Farmers have always depended on science and technology to raise food and animals, and on a recent visit to my friend’s farm, we learned about how farmers use this knowledge every day.

Debbie Lyons-Blythe and her family operate a farm near Manhattan, Kansas, in the midst of the beautiful Flint Hills, and she muses about ranching and life on her blog Life on a Kansas Cattle Ranch.

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Debbie gave us an amazing tour!

Not long after piling into Debbie’s pickup truck with my three kids and mom, we were lucky enough to roll down our windows and witness the birth of a calf from about 5o meters away.

It was fascinating, and we learned about how a calf’s mother always eats the placenta, licks the calf thoroughly to warm it up, and tries to get it on its feet as soon as possible, in case predators are lurking nearby. My kid were simultaneously amazed and queasy.

We watched as another calf was weighed and tagged and then left to see the rest of the farm. By the time we returned, the calf was standing on wobbly legs next to it’s mom.

A large percentage of Debbie’s farm is pasture, where the cattle spend the majority of their time.  Like much of the country, Kansas was desperate for rain during our visit, and while driving around the farm, we saw an area that had accidentally caught fire earlier that week.

Here's the solar panel, for the pump on a well. You can see the old windmill.

Here’s the solar panel, for the pump on a well. You can see the old windmill.

Luckily, there was a well nearby, powered by a solar pump, and they were able to control the blaze. Much of the prairie grassland is burned on purpose every year to prevent brush from growing up and allowing the growth of new prairie grasses. In fact, the great prairies of America’s Midwest wouldn’t exist if it weren’t for the burning that humans have instigated for centuries to keep grazing animals nearby! Here’s a nice article about it from NPR.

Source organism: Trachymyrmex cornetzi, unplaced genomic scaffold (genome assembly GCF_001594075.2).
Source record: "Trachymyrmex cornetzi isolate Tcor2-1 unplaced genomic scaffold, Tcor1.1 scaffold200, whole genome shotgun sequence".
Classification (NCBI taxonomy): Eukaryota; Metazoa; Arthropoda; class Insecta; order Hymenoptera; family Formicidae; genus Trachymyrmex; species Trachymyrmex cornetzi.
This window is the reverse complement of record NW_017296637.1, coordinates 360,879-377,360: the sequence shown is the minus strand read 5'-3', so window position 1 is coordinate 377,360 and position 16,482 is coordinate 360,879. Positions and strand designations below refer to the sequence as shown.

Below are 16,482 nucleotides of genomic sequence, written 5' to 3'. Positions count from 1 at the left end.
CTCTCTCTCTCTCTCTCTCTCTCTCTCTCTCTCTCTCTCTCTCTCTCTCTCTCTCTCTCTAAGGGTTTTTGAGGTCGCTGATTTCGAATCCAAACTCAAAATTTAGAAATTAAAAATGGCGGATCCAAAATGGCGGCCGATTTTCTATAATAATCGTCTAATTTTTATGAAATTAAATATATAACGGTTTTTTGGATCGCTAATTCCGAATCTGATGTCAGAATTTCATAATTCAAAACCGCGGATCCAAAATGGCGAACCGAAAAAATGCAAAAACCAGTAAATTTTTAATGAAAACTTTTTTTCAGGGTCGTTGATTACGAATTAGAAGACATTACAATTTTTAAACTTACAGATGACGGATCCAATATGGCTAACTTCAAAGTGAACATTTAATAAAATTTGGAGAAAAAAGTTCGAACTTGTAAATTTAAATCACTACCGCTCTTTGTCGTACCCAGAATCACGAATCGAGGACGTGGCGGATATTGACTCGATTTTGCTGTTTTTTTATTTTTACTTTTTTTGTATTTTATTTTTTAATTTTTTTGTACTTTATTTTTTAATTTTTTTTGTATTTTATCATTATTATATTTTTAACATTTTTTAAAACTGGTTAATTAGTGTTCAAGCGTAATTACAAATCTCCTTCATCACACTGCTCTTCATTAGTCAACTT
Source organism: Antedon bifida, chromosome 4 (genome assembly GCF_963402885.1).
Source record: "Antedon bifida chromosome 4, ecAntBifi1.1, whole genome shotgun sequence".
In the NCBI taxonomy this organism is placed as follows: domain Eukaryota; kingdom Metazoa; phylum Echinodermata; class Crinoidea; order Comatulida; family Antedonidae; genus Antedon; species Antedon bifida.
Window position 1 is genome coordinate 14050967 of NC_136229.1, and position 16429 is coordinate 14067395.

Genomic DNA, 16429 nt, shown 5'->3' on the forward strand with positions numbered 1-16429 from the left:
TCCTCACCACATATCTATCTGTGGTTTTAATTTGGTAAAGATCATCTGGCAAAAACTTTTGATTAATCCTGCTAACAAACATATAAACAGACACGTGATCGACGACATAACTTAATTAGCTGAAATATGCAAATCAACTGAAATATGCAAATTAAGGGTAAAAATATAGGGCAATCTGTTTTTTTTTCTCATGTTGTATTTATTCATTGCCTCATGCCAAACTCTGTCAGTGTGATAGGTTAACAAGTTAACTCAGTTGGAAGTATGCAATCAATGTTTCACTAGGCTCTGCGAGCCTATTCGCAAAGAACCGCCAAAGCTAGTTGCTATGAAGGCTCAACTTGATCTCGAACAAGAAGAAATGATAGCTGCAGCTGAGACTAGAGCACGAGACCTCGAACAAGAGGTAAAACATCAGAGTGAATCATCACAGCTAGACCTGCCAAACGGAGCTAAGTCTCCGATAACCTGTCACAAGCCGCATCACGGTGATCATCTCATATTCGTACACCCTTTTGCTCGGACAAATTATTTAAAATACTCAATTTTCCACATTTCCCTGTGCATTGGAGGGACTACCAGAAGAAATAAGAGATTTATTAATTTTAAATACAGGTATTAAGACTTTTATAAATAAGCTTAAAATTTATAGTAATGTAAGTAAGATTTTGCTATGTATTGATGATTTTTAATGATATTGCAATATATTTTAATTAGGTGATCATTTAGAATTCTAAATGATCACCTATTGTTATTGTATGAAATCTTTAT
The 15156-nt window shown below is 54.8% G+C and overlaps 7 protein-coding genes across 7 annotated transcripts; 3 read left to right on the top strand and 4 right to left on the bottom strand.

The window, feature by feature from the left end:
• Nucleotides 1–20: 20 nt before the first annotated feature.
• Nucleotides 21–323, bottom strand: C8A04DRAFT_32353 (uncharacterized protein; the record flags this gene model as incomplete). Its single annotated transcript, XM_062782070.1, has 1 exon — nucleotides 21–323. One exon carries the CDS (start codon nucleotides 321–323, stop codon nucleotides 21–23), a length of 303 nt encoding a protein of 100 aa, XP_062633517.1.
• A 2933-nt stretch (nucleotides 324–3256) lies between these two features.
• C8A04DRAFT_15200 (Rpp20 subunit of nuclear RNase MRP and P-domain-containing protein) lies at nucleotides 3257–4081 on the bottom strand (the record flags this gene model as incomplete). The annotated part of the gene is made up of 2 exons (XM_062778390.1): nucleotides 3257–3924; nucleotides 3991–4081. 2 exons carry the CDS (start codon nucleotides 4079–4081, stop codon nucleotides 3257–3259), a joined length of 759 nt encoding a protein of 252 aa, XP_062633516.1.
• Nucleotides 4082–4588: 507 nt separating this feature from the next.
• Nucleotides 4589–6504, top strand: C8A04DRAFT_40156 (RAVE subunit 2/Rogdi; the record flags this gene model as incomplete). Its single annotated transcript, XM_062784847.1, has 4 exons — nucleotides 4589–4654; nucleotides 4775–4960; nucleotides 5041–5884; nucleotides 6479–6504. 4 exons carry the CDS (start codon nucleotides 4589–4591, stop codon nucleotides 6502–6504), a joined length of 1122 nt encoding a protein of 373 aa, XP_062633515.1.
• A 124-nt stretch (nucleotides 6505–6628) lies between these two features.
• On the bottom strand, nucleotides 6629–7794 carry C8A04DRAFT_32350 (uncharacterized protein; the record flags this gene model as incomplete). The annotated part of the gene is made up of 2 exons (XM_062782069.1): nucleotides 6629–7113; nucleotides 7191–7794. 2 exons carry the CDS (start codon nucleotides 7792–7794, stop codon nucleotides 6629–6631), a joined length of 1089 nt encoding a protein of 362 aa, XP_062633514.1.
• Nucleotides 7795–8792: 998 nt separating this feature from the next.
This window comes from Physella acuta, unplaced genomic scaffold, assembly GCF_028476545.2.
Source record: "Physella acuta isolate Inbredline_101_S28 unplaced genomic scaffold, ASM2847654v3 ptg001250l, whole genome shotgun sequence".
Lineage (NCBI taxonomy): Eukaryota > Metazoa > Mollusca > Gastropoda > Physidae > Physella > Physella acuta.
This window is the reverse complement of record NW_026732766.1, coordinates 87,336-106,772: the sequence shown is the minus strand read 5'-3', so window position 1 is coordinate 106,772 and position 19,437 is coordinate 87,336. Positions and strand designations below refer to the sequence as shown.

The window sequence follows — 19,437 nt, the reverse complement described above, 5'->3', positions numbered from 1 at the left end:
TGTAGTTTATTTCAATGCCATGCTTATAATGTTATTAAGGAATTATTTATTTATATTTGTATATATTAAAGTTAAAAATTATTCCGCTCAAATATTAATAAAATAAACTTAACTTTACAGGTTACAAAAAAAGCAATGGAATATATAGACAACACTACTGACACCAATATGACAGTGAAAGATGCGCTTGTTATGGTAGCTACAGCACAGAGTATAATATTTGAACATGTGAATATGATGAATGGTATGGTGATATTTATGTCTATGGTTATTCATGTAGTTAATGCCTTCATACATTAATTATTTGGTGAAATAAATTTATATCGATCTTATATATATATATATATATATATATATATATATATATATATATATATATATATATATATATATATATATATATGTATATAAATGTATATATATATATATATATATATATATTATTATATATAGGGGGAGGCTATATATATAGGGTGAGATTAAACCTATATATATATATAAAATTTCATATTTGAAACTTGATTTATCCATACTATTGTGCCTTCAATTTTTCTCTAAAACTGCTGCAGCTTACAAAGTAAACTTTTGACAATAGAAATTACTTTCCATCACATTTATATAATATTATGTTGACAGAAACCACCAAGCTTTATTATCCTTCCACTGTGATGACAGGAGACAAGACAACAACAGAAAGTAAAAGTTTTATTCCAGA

As we drove past several Angus bulls, Debbie told us that modern science, like DNA analysis of skin tags from hairs plucked from bulls, allows ranchers to learn a huge amount about the about the animals they are raising. They can even predict what kind of fats will marble the steaks harvested from the offspring of the cattle on their ranch.

We visited a nearby feedlot, where cattle are fattened on grain before they go to market as meat and learned that tiny wasps are often used to help control the flies that bother the cattle. Ranchers on horseback patrolled the lots, keeping an eye out for unwell animals. If a cow is sick, they remove it to a different pen, treat it, and give it a new ear tag if it’s been treated with antibiotics. This is how they keep track of animals for food labeling, which we had an interesting conversation about.

patrolling the feedlot to make sure the cattle are healthy

patrolling the feedlot to make sure the cattle are healthy

Personally, I like to know where the meat I buy comes from (called country of origin labeling), what the cattle have eaten and whether they’ve been fed antibiotics. However, Debbie told us that other countries have threatened to stop importing American beef if we label country of origin. She also suggested that many people don’t really care where their beef was raised, or can’t afford to buy antibiotic-free, local beef, which is absolutely true. We also learned that country of origin labeling comes from the ranchers’ pockets, so it’s an added expense for them. Clearly, it’s an important issue, that many people feel passionately about on both sides.

Although I’m opposed to feeding meat animals antibiotics to speed growth, measures must be taken to protect older cattle from anaplasmosis, a deadly tick-born disease endemic to parts of the Midwest. To keep “cattle that are breeding stock–they are older and are not to be consumed as beef,” safe, they are fed a very low level of antibiotics in their salt and mineral supplement throughout the summer during fly and tick season. The cattle are on pasture and eat the supplement by choice, according to Debbie.  Hopefully, a vaccine for anaplasmosis will be developed soon, and antibiotic treatment will no longer be necessary.

We really enjoyed our visit to Debbie’s ranch, and look forward to seeing how farming and science move into the future together to feed a growing population. For an interesting article on feeding the world, read this great National Geographic article, A Five Step Plan to Feed the World, by Jonathan Foley.

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The new baby and her mama are right behind us!

 

Rainy Day Science for Kids

 - by KitchenPantryScientist

While you wait for the sun to come out, put away the screens and pull out some simple science! Just click on the blue experiment name for instructions and more about the science behind the fun, or click here to watch me demonstrate them on Twin Cities Live.

Fizzy Balloons are a fun way to explore chemical reactions!
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Have an engineering competition by making breath-propelled Straw Rockets and seeing whose will travel the farthest.
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Make your own Orchestraws from plastic drinking straws. (Get out the earplugs.)
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Or watch science turn psychedelic when you add food coloring and dish soap to dairy and make Tie Dye Milk.